The Industrial Equation
In 2008, the furor over JSS-related briefings with Dutch firms illustrated the local difficulties Canada will face in buying effective new ships.
 
Canada is a maritime country, with a small but competitive and high-quality shipbuilding industry. Its problems include the USA’s Jones Act, which makes major sales to the American market virtually impossible; foreign shipbuilding subsidies of up to 40% that make both exports and home market commercial sales extremely difficult; and a home market that can’t buy enough military vessels to sustain much of anything. A 2001 National Partnership Project report involving Industry Canada and Canadian shipyards produced a slew of recommendations, but the government’s response was that it was constrained by treaties and immovable foreign decisions, and could not act on many of them.
 
The result is an industry that’s poorly positioned to produce complex naval vessels on a cost-effective basis. At the same time, however, it needs the large injections of funds – represented by advanced military projects – because there are so few alternatives. Given the military’s low political priority in Canada, calculations suggest that industrial politics will consistently trump military needs. That has remained a safe bet, even though Canada lacks the same geo-strategic rationale for a shipbuilding industry as its American counterpart. It does not aspire to be a significant naval power, which explains the government’s preference for local naval shipbuilding as purely a matter of industrial politics.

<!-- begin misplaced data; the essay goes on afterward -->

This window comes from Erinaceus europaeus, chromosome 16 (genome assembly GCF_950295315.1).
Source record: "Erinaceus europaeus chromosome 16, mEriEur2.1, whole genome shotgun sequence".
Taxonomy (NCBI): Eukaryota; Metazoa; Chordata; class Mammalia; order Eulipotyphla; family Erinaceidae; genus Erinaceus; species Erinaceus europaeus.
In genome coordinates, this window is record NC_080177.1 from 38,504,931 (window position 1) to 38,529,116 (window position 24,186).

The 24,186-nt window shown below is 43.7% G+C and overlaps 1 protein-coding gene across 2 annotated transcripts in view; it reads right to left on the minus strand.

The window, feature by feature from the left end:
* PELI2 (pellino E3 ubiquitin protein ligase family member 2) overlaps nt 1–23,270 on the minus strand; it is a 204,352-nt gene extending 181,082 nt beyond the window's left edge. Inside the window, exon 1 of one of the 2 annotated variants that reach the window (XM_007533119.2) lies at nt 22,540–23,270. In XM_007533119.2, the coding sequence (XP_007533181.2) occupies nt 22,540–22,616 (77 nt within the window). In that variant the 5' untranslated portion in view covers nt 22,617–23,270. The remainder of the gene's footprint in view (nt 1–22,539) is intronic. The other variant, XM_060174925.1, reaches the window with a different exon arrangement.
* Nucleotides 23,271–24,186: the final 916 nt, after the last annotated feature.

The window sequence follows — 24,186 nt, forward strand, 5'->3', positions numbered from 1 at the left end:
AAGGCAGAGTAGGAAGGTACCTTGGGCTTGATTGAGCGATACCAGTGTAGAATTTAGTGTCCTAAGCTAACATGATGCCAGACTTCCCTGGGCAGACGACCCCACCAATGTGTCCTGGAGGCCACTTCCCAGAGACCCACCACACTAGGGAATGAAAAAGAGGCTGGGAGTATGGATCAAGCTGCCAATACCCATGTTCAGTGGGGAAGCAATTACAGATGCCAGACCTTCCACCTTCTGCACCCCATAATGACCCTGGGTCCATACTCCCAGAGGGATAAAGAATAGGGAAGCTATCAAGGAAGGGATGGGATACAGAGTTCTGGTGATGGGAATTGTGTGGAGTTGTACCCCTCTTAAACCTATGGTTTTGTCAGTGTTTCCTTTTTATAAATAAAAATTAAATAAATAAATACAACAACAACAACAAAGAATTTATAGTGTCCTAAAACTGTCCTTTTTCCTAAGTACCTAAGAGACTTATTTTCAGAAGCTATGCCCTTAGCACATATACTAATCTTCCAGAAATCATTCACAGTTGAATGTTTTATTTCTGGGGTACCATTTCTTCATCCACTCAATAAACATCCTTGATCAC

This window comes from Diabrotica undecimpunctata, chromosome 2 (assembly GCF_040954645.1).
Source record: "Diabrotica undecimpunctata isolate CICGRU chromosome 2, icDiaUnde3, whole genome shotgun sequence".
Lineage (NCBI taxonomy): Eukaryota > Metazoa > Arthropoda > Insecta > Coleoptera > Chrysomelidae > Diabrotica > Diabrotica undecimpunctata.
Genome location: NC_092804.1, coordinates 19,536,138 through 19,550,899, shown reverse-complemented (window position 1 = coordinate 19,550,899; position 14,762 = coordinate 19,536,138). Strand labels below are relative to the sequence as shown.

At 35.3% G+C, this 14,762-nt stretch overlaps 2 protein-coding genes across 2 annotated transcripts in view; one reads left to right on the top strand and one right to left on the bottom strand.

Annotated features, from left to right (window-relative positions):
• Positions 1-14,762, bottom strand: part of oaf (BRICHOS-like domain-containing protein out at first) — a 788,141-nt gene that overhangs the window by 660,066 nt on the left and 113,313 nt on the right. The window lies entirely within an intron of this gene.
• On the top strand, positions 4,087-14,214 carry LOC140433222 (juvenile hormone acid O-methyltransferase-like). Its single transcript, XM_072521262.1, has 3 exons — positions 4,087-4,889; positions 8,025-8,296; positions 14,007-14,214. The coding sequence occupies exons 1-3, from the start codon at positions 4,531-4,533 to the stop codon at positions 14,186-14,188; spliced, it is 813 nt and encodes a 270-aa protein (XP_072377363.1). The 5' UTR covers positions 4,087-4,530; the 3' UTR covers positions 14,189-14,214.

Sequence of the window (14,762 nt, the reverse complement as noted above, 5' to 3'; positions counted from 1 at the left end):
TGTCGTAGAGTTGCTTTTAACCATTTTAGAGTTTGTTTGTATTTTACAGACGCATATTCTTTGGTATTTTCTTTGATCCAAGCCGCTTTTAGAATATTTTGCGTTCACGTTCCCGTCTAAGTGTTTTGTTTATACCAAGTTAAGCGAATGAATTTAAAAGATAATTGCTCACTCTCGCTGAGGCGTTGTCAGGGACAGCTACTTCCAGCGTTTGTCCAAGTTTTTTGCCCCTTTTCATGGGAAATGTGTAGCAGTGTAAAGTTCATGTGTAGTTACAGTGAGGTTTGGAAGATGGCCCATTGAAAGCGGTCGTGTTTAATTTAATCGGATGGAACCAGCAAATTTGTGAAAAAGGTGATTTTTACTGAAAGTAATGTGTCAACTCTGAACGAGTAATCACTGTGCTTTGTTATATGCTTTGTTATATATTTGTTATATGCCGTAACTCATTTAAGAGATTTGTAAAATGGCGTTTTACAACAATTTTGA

That preference has a cost. Based on DND’s 1999 “Report on Canadian Patrol Frigate Cost and Capability Comparison,” the Canadian project premium for the Halifax Class frigates was about 20% on average and 29% at the median, vs. selected foreign designs available on the open market. That project also suffered notable initial delays, due to new construction methods and software challenges – all for a known and familiar ship type. Worse, the industrial shipbuilding rationale for paying this ­premium collapsed after the project ended. The Irving shipyard that built them had to close in 2003.
 
Those challenges, and costs, would likely be magnified for any new ship type like the JSS. At the same time, the reality of Canadian politics is that the military ­purchasing strategy will have to be coupled to some form of coherent industrial strategy that includes local construction. The alternatives are either a strong risk of political failure, or a piecemeal approach that creates additional risk and waste on a massive scale.
 
Naval Support: A Course Forward?